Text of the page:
The Service Géographique National was formed in 1972, and in 1989 it was reorganized under the Ministère de l’Equipement, des Transports et de la Mer to become the Direction des Travaux Géographiques et Cartographiques (DTGC), Dakar. Further restructuring in 1990 created two divisions, one for land and aerial survey and the other for cartography. Its current program includes the completion of the 1:50,000 scale topographic map and large scale mapping of regional capitals and development areas.
The first topographic surveys were carried out by the French Institut Géographique National (IGN) and its predecessors, producing maps in the three Carte de l’Afrique de l’Ouest series, through its agency in Dakar. Maps were compiled at 1:50,000; 1:200,000 and 1:500,000 scales from aerial photography flown in the 1950s. The 1:200,000 scale series was completed by the French in the early 1970s, and revisions of some sheets were published through the 1970s and into the early 1980s. Although some sheets have subsequently been reprinted, there are no plans further to update this series. Early sheets are titled as part of the Carte de l’Afrique de l’Ouest series, while the more recent sheets, published jointly with DTGC, are labelled République du Sénégal. These maps are in the standard French overseas mapping style, published normally in four colors with 40 m contours, and on UTM projection, Clarke 1880 ellipsoid.
Soviet military topographic mapping of Senegel is available at the following scales: 1:1,000,000 (3 sheets, complete coverage, published in 1986); 1:500,000 (8 sheets, complete coverage, published 1984-1985); 1:200,000 (41 sheets, complete coverage, published 1982-1985) and a city (1:10,000) topographic map of Dakar published in 1975. These products are available in print, digital raster and digital vector GIS formats from East View Geospatial.
The basic scale mapping is the 1:50,000 scale series, but this was not completed by the French. In 1989-92, Japan funded the mapping and publication of 43 new 1:50,000 scale sheets in the eastern part of the country, but further progress with the series awaits new funding. This series is also in four colors and on UTM projection, but with contours at 20 m intervals. There are also plans to re-map the area of greater Dakar, but this too depends on the availability of further overseas aid.
A series of maps of individual departments (6) and regions (7) has been created from the 1:200,000 or 1:500,000 scale topographic maps, and these were all brought up to date in 1993.
Small scale mapping includes a four-sheet 1:500,000 scale map, edited into a tourist format in 1966, and a folded 1:1,000,000 road and tourist map revised in 1993 in the French IGN Pays et villes du Monde series.
Earth science mapping is the responsibility of the Direction des Mines et de la Géologie (DMGS), Dakar, established in 1960. The principal, 1:200,000 series of maps was produced in the 1960s with the aid of the French Bureau de Recherches Géologiques et Minières (BRGM), and about half the country is covered by the 14 published sheets. Geological, mineral and geotectonic maps of the whole country at 1:500,000 scale were also published. A three-volume mineral plan was published with BRGM in 1985, and six 1:20,000 scale geological maps of Cap Vert were issued in 1976.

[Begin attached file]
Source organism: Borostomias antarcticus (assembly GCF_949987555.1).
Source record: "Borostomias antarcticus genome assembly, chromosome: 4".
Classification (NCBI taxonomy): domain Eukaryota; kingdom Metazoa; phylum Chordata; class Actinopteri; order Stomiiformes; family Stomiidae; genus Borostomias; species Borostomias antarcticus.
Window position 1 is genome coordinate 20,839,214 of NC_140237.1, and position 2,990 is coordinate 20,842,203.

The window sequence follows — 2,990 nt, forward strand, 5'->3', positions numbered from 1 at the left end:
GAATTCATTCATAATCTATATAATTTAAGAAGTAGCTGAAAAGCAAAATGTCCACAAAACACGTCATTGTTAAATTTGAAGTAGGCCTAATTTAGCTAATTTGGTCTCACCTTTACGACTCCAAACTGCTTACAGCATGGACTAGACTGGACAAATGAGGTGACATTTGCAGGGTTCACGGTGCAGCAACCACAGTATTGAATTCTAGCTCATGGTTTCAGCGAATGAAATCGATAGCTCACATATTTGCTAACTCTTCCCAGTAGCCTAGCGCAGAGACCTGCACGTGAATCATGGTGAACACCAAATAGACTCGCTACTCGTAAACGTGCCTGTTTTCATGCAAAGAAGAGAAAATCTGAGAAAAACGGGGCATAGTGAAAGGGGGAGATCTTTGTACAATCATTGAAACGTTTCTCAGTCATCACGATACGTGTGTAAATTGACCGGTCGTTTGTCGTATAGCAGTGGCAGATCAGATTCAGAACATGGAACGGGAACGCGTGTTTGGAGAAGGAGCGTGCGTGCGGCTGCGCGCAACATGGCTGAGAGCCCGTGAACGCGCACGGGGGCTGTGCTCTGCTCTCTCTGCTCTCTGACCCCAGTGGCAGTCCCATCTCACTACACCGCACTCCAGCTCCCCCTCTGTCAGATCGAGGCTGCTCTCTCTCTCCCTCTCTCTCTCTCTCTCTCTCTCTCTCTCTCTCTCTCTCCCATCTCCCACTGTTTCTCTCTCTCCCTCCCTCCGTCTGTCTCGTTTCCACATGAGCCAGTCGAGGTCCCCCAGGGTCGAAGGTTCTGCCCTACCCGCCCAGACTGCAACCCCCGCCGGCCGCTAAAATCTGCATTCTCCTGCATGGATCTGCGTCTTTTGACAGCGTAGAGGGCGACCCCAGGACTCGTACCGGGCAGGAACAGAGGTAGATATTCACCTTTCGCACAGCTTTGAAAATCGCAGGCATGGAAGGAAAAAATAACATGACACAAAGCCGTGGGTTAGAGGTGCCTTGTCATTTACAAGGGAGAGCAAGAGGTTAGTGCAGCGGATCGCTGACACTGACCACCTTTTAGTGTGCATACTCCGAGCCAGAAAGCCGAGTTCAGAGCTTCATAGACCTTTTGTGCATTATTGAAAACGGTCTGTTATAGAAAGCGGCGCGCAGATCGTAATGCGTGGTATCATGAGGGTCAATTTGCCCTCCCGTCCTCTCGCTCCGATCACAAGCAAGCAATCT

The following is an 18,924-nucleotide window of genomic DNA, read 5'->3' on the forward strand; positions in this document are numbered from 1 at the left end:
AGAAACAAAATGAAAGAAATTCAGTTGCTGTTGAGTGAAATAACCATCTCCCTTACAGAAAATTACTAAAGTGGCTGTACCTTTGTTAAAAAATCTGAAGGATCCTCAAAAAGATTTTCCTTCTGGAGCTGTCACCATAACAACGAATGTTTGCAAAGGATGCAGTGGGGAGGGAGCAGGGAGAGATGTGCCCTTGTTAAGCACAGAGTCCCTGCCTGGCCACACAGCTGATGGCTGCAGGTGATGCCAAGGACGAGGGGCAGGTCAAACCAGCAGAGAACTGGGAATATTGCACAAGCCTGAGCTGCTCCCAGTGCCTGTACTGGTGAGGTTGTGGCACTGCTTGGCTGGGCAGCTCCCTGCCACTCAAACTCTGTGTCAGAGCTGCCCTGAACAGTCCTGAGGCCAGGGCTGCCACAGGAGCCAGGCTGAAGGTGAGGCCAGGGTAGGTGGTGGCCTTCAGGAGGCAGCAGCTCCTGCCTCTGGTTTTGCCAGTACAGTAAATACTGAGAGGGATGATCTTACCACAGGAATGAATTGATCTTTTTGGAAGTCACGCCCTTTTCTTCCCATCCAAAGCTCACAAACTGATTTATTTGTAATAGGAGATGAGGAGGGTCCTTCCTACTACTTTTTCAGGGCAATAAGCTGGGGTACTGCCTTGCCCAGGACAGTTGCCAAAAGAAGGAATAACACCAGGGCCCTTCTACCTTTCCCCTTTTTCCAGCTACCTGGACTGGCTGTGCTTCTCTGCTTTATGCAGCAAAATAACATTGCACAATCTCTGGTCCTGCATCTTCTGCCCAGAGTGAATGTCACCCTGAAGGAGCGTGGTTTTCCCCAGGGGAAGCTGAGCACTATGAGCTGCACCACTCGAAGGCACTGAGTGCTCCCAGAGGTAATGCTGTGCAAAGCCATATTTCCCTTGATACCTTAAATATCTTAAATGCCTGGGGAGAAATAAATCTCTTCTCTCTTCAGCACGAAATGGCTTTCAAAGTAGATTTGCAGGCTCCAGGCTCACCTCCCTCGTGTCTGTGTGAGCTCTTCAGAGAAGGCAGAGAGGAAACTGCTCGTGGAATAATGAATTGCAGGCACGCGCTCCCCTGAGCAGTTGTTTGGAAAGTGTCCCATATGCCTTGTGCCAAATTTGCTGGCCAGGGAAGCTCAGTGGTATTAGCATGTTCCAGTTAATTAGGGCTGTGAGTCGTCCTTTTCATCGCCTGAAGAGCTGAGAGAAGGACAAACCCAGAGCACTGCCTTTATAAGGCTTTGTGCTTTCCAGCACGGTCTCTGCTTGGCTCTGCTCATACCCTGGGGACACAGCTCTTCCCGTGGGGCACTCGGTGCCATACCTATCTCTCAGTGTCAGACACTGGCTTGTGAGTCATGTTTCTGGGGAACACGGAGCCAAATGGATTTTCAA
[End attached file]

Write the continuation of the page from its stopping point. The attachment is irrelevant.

Soil mapping of Senegal has been carried out by the French Institut Français de Recherche Scientifique pour le Développement en Coopération (ORSTOM). 1:200,000 scale soil maps were compiled for large areas of the south of the country, and a single sheet 1:1,000,000 map of the whole country was published in 1965. In 1986, ORSTOM published three 1:100,000 scale soil maps of the coastal area of Ziguinchor Region, and has also produced 1:1,000,000 scale population and agricultural maps of the Senegal Valley, bathymetric and sedimentological mapping of the Seno-Gambian continental shelf, and a small-scale tsetse-fly map of the country.
The Centre de Suivi Écologique (CSE) was established in 1986 with Danish funding. Its task is to investigate ecological problems and to undertake monitoring of crops and vegetation change using LANDSAT and other imagery. A recent poster published by CSE, ha République du Senegal: profil environnemental, has a 1:1,000,000 satellite image map of the country together with small scale inset maps and photos illustrating landscape types, vegetation cover, seasonal vegetation growth, land degradation and conservation methods.
The Direction de l’Amenagement du Territoire (DAT) prepared 1:500,000 scale maps of hydrogeology, morphopedology and land capability under a USAID program in 1985. Recently, DAT has also acquired a GIS facility and plans to develop a national thematic database.
The sumptuous Atlas national du Sénégal, with text in French, was published in 1977. It includes numerous thematic maps at the principal scale of 1:1,500,000. A smaller thematic atlas, with good cartographic illustrations, was published by Editions du Jaguar in Les atlas jeune Afrique series.
The Direction de l’Urbanisme, Dakar, is concerned with city planning and has numerous city and town planning maps in ozalid form. A GIS has been installed with French funding, and a vector digital database of large scale plans (1:1,000 or 1:2,000 resolution) of several cities is being created. Cadastral maps of Dakar and of the whole of Cap Vert were prepared by the Service du Cadastre in 1981.
Recently, the Societé Nouvelle des Études de Développement en Afrique (SONED), a private consulting engineering company based in Dakar, has created a 1:10,000 scale UTM-grid based plan of Dakar.
A 1:10,000 scale street map of Dakar was published by the IGN in 1983. Another recent tourist map of the country is published by International Travel Maps (ITM), Vancouver, Canada.